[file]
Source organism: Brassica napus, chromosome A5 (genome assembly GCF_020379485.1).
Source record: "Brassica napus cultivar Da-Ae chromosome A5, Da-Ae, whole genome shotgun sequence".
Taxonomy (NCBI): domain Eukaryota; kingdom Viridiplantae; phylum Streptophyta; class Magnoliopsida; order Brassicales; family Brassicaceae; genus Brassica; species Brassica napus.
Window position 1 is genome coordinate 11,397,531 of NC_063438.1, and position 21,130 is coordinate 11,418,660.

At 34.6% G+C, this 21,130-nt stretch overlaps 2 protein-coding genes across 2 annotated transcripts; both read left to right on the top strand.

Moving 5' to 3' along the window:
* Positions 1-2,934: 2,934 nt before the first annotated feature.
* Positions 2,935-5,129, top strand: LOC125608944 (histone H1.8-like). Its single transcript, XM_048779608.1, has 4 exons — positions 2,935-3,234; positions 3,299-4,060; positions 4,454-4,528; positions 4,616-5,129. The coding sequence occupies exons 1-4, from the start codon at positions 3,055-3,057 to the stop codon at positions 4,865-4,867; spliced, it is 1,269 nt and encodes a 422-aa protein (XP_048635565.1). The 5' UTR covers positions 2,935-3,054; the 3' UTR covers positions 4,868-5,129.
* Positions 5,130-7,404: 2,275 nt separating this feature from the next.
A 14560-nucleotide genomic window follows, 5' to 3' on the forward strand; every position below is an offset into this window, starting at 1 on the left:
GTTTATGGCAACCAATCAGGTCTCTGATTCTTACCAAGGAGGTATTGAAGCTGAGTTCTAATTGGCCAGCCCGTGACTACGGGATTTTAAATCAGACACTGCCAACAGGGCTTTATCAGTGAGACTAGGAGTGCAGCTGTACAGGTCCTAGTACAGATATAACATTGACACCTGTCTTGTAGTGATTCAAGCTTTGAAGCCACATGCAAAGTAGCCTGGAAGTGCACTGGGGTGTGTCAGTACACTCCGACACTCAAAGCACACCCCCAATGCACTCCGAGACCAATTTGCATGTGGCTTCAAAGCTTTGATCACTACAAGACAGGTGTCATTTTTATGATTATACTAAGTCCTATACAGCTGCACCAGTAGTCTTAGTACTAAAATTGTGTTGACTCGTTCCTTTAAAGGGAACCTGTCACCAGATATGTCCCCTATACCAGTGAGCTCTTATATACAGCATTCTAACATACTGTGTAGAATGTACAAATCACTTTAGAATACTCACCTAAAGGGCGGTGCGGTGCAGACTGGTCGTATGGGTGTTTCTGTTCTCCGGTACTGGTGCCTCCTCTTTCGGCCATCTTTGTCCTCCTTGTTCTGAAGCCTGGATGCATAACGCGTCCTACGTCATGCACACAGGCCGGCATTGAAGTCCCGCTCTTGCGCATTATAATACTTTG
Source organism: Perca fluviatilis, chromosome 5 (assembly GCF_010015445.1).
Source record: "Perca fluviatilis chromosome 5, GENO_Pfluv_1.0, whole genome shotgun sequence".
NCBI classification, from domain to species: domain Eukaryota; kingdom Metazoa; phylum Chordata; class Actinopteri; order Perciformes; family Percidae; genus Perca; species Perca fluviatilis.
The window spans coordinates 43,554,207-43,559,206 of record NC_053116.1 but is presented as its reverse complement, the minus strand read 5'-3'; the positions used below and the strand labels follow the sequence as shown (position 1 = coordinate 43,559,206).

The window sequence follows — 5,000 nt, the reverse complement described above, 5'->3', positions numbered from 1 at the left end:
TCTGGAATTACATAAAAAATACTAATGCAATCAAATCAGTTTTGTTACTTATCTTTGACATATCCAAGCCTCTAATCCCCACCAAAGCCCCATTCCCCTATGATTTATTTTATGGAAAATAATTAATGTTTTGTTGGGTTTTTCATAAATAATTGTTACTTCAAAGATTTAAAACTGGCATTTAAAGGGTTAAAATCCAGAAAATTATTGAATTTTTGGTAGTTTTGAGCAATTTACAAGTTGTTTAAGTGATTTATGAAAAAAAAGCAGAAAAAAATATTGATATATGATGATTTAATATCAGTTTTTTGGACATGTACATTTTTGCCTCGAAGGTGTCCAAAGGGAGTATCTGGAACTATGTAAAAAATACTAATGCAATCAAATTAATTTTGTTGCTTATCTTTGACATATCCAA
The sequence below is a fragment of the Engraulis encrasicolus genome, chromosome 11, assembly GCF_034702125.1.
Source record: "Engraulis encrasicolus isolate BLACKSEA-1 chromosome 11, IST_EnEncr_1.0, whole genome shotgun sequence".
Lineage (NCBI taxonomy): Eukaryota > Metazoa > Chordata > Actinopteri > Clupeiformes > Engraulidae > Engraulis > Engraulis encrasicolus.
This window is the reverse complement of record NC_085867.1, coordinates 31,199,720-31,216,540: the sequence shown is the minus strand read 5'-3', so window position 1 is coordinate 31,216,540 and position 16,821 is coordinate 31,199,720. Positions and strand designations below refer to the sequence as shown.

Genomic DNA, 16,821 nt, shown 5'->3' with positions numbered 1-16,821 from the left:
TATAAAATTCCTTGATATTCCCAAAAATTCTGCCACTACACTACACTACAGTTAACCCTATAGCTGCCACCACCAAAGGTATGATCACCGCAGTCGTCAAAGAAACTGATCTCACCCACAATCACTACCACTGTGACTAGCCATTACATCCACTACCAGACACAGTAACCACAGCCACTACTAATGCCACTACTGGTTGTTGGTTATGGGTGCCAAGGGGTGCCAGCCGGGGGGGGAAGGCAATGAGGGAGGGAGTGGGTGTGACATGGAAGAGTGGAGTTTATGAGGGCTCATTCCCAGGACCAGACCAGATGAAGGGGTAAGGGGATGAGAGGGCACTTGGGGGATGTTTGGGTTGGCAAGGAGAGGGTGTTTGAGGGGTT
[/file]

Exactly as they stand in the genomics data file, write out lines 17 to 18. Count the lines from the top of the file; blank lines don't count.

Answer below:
TCTGGAATTACATAAAAAATACTAATGCAATCAAATCAGTTTTGTTACTTATCTTTGACATATCCAAGCCTCTAATCCCCACCAAAGCCCCATTCCCCTATGATTTATTTTATGGAAAATAATTAATGTTTTGTTGGGTTTTTCATAAATAATTGTTACTTCAAAGATTTAAAACTGGCATTTAAAGGGTTAAAATCCAGAAAATTATTGAATTTTTGGTAGTTTTGAGCAATTTACAAGTTGTTTAAGTGATTTATGAAAAAAAAGCAGAAAAAAATATTGATATATGATGATTTAATATCAGTTTTTTGGACATGTACATTTTTGCCTCGAAGGTGTCCAAAGGGAGTATCTGGAACTATGTAAAAAATACTAATGCAATCAAATTAATTTTGTTGCTTATCTTTGACATATCCAA
The sequence below is a fragment of the Engraulis encrasicolus genome, chromosome 11, assembly GCF_034702125.1.